Lost In Space, Season 2 review. In the future smart women still scare men

I just watched Lost in Space season 2. My take away is in the future smart, competent women still scare people. Huh. I guess the good news is we have come far enough that they exist and are part of the world, but they make people uncomfortable. To be okay with her successes people needed to take her down a few pegs. 

A smart woman solves the problem again! Now let’s focus on what’s wrong with her!

In this season multiple characters, both men and women, point out that Maureen Robinson is “calculating” and “focused” and not a perfect person, especially toward her children.

The show does attempt to show that there are other intelligences other than scientific intelligence. Why? To make people feel good about their own skills? To show that you need a variety of skills to survive? 
I like the problem solving nature of the show. Someone described each episode as “an escape room they have to get out of in under an hour” but what I found interesting was how much push back and resentment certain characters had toward the mother and her science-based solutions. Would they had the same attitude toward a man?

In Stargate SG-1 there was someone from the military (Jack), a scientist (Samatha) a cultural linguist expert (Daniel) and a powerful alien who knew enemy ( Teal’c) .

SG-1 was a great show. “No matter how dense.”

The solution to the problems could come from any of them, but leader was the military. He considered the options and decided what to do. He often went first with the military solution (because of the command structure) but was convinced over time that science solutions and knowing the other cultures in order to work with them is usually the better solution.
In Lost in Space, the father John is the military, the mom Maureen is the Scientist, and the powerful alien who knew the enemy and left them to join the team is the Robot. The person who tries to understand the aliens is Will.
The leader in the family is the Scientist, who considers the options and decides what to do. The scientist solution is often first, but not always. As the show goes on she is convinced of the need to trust other types of solutions.
It looks like understanding other cultures and the power of cooperating will become one of the key themes.

If you kids don’t be quiet I’m going to turn this space car around and go home!

One of the  beauties of SG1 was they could show (with multiple episodes and realities) how each solution could play out. Military, science, or cooperation. Sometimes a combination of all three was best. But to my mind the best answers were based on understanding and cooperation, with the ability to have some force as leverage if necessary.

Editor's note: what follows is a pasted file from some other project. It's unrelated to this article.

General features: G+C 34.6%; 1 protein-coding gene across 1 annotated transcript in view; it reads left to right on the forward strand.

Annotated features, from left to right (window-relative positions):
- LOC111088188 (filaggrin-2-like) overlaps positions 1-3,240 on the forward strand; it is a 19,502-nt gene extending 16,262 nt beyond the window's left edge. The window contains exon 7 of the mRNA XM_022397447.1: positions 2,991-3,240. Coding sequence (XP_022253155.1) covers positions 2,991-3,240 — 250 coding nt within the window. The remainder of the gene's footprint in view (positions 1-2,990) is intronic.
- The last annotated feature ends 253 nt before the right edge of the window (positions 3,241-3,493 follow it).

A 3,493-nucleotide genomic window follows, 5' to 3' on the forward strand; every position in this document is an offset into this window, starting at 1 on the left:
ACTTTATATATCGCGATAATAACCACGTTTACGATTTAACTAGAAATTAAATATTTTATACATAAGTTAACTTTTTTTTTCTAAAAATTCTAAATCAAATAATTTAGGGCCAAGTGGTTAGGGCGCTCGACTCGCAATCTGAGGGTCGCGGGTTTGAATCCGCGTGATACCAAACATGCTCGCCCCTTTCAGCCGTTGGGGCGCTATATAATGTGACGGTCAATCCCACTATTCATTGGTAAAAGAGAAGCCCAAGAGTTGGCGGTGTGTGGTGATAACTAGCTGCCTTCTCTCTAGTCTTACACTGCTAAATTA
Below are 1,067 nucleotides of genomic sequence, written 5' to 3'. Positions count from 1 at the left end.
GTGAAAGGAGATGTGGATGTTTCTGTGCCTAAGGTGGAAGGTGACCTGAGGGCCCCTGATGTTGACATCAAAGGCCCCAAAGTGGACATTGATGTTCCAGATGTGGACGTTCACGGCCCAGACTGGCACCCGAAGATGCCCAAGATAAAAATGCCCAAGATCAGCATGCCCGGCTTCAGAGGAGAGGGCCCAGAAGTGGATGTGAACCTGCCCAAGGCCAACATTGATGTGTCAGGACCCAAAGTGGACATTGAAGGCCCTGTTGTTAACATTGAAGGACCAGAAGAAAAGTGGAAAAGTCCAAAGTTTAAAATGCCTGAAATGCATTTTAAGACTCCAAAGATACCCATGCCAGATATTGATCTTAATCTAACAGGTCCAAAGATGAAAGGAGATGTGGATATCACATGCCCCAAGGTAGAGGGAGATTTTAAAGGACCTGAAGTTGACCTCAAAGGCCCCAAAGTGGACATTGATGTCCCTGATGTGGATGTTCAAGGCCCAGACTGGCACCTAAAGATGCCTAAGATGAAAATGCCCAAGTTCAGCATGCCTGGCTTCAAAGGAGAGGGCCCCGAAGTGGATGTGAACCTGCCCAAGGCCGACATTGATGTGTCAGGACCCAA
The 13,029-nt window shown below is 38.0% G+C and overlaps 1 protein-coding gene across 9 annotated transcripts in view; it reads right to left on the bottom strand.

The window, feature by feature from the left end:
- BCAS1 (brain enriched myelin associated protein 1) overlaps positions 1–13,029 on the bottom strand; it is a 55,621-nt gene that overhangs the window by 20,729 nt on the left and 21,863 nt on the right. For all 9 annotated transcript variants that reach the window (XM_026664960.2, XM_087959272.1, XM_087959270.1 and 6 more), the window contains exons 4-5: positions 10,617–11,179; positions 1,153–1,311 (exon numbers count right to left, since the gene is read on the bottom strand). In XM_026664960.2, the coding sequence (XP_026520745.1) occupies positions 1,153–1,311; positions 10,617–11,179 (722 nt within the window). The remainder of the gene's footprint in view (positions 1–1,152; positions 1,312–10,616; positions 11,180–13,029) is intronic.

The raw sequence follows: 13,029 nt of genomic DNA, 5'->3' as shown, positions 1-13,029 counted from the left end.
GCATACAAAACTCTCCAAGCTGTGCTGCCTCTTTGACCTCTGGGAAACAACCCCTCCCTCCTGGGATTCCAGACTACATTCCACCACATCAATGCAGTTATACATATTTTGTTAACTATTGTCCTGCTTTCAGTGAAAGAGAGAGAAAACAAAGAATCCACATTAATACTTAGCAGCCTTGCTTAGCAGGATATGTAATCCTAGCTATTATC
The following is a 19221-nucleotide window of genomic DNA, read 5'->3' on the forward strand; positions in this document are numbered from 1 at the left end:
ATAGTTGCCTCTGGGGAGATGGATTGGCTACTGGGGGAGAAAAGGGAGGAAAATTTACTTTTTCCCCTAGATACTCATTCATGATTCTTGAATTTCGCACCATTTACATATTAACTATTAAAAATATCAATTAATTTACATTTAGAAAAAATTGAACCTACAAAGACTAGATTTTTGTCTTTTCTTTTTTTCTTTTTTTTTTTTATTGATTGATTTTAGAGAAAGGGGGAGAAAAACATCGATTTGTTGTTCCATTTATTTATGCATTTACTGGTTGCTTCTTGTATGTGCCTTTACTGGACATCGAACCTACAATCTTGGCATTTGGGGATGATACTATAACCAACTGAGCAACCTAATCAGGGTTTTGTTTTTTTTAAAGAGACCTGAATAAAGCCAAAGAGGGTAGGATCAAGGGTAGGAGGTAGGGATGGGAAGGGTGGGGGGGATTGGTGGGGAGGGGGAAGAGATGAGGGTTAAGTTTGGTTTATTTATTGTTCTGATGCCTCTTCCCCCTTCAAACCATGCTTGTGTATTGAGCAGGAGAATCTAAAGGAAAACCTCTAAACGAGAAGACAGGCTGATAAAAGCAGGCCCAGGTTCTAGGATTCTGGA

One of the premises of Lost in Space is that the Earth has become uninhabitable because of a climate crisis (something hit it and sent up a huge dust cloud) So the colonists go to another star system. They are forced to do this by an external event. Unlike our climate change, they can blame it on something external.
Some people truly believe their type of solution is right for everyone. But other people know their solution is only good for a small number of people and don’t care. We judge them based on the scope of their answer. We also judge them differently when we see their solution isn’t in good faith, but just a way to block people from helping everyone.

What if the answer to a problem demands sacrificing others? It matters if the sacrifice is for someone’s personal self interest vs. for the self-interest of a larger group. But is it just about the size of the group? Who we see ourselves part of matters.  

In both SG1 and Lost In Space there are external threats as well as internal ones. We know how to rally against an outside threat, it’s harder when it’s an internal one. If we tear ourselves apart from inside we have a harder time solving problems that need cooperation and multiple skills from various groups.
The writers of Lost In Space know that competence is importance, but so is working together and seeing the value of all our skills. We have big problems to solve as a species. No matter what gender, tribe or nation you are from we need people who can lead us to solve our problems.  If you like science fiction that illustrates this, you might like Lost in Space.

Comments are closed.